Hunger Makes the Wolf by Alex Wells. ★★★★
I’m not sure how I found this book, but I’m so glad that I did. It’s a kick ass science fiction story with a great world and two female leads who are both strong in their own way.
Tanegawa’s World is a company planet, controlled by TransRifts Inc, which has a monopoly on interstellar travel. Those blacklisted by the corporation tend to wind up dead. Yet some resist the might of TransRifts. Hob’s a Ghost Wolf, a mercenary biker troop that does what TransRifts won’t. They’ve run under the radar of the corporation, never directly challenging them. Then Hob finds the body of her adopted uncle out in the desert, shot in the back. The reasons are unknown, but the culprit is clear. And worse than that, his daughter and Hob’s best friend, Mags, is missing.
City of Strife by Claudie Arseneault. ★★★1/2
Trigger warning: abuse
I picked up City of Strife because I heard it was a second world fantasy that had a lot of aro and ace characters. Turns out the entire main cast is queer!
In the city of Isandor, merchant families vie for power. But a new threat looms… The Myrian Empire aims to expand, and the first step is to conquer the city-state of Isandor. Yet the merchant families will not recognize the threat the Myrian enclave poses. The only one willing to fight the Myrians are the House Dathirii, led by an idealistic young lord. People throughout the city — from the noble’s towers to the slums of the lower city — will find themselves charting the course for Isandor’s future.
Welcome back to the Leviathan Wakes read along! For prior posts, please check the tag “The Expanse Read Along.” For the other book bloggers in this read along, head over to our Goodreads group. This week covers Chapters 29 to 43, and the questions are provided by Imyril at There’s Always Room For One More.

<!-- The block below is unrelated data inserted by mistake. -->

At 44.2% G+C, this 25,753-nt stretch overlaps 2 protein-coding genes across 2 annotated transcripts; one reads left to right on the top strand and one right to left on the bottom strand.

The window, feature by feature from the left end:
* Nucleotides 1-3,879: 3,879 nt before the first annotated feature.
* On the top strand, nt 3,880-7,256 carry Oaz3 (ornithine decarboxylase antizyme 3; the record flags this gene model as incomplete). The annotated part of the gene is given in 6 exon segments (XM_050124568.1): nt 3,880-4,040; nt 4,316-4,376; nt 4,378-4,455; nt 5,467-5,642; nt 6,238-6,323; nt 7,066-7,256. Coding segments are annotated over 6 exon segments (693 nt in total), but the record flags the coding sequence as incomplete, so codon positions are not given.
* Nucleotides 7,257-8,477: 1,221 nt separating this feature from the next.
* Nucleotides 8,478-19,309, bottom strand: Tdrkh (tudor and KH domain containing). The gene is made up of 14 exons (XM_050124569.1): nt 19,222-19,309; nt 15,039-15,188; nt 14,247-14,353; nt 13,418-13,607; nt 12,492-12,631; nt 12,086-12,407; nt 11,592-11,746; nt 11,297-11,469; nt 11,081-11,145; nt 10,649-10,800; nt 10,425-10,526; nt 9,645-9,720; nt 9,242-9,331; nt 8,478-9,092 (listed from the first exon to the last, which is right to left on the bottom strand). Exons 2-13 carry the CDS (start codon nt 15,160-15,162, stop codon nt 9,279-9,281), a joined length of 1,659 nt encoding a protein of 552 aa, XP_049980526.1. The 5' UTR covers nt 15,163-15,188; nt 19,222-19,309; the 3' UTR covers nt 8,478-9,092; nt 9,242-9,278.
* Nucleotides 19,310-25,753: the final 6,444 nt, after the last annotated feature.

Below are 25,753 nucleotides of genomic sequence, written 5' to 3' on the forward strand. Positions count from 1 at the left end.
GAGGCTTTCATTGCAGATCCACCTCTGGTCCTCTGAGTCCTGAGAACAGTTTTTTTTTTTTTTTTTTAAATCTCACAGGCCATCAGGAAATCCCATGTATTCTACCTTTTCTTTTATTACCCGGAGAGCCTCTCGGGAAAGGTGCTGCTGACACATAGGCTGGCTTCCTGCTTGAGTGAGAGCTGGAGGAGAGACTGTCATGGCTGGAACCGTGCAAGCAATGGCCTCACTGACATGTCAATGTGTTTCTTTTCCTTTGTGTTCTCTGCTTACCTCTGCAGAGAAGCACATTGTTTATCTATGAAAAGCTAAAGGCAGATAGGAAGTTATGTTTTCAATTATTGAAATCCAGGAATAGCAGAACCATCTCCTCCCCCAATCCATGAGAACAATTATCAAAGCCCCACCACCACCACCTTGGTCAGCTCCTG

As always, beware of spoilers!
River of Teeth by Sarah Gaiely. ★★★★
River of Teeth is more awesomeness than I thought could ever be packed into one novella. This little book is sheer fun!
I’ve been wanting to read this novella ever since I saw Sarah Gailey’s tweets about the history behind it. Basically, in 1909, America was facing two problems: a meat shortage and invasive plants in the Mississippi. Well, one U.S. congressman had a bright idea. We could import hippos to live in the Mississippi. They’d eat the invasive plants and provide a source of meat. Brilliant, right? The rest of Congress certainly thought so. The motion failed by only one vote. Presumably because someone finally pointed out that hippos are the most dangerous African mega-fauna. But if the vote had gone another way, what would America have been like? River of Teeth is a story of the American Hippo, although set earlier than the real world history that inspired it.
I’m still working on all the queer SFF short story recs! Oh my goodness, there are so many of them. But all the stories I’ve read thus far have been really great. At this point it’s likely going to be more than one list. Most likely I’ll sort stories into groups of ten for a regular column.
The Strange Case of the Alchemist’s Daughter by Theodora Goss. ★★★★
In The Strange Case of the Alchemist’s Daughter, Theodora Goss mixes together some popular literature of the 19th century (particularly science fiction and horror) with an emphasis on female characters.
The story opens with Mary Jekyll burying her mother. Her mother’s death has left her penniless, and she has no idea what course her life will now take. Then she discovers that her mother paid a monthly sum for the care of “Hyde.” Mary immediately remembers her father’s old associate, who still has a reward out on him for information leading to his capture. She takes the information to London’s greatest detective, Sherlock Holmes, and his associate Dr. Watson, who are themselves investigating a series of gruesome murders. Mary quickly learns two things. Firstly, “Hyde” is not her father’s old associate but his young and troublesome daughter, Diana. Secondly, the mysteries of her heritage may be bound up in the current murder case.
I’ve got an entire folder of bookmarked short stories, but it feels like for everyone I read two more get added! There’s just so many good science fiction and fantasy short stories out there that I never get to as many as I intend. However, I’m certain I’ll be reading more this month. I’m working on a list of queer SFF stories for Queership, and I asked for recommendations on twitter. Before I knew it I had a whole new folder filled to bursting with excellent stories!